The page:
Prior to WW I, for 400 years under the Ottoman Empire and for more than 200 years under the Mamluk Empire, there was no "Palestine" jurisdiction or demography.

    All of which has been discussed on RJ in great detail, but evidently GF/GS has nothing new to offer so simply reverts to his prior propaganda pranks.

    "Palestine" is the Latin/European name for Eretz Yisrael, the Jewish homeland
    and early 20th century Arab denials of the existence of "Palestine".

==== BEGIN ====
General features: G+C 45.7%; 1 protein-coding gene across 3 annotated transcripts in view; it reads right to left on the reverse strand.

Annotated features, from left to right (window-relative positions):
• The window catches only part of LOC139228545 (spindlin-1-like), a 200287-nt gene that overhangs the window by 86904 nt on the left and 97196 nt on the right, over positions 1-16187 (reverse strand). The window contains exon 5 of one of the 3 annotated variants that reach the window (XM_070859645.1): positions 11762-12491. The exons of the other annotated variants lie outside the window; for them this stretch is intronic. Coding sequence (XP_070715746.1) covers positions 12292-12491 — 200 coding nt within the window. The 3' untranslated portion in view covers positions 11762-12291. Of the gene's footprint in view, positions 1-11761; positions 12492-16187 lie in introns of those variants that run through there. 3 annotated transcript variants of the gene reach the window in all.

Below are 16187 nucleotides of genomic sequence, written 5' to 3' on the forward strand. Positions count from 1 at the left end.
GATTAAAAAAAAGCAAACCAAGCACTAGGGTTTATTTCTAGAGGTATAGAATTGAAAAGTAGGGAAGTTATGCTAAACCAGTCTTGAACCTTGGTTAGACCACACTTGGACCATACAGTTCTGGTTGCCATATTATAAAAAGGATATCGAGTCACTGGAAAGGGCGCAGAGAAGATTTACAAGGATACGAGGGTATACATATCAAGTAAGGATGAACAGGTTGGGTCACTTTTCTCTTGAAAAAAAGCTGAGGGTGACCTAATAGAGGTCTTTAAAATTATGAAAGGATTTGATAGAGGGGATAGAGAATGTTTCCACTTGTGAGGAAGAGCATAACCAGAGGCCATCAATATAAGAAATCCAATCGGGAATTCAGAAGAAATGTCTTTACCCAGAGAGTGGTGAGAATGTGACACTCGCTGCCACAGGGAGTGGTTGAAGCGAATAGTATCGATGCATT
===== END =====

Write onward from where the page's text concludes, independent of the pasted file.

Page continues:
http://www.realjock.com/gayforums/349491

    Arabs (like Arabic) NOT indigenous to Israel
    http://www.realjock.com/gayforums/4019405

    The Palestine Paradox
    http://www.realjock.com/gayforums/2652202

    The Emergence of Palestinian Arab Nationalism
    http://www.realjock.com/gayforums/4193729

    Jerusalem
    http://www.realjock.com/gayforums/887747

    1947-1948: Arabs reject compromise and attack Israel
    http://www.realjock.com/gayforums/960691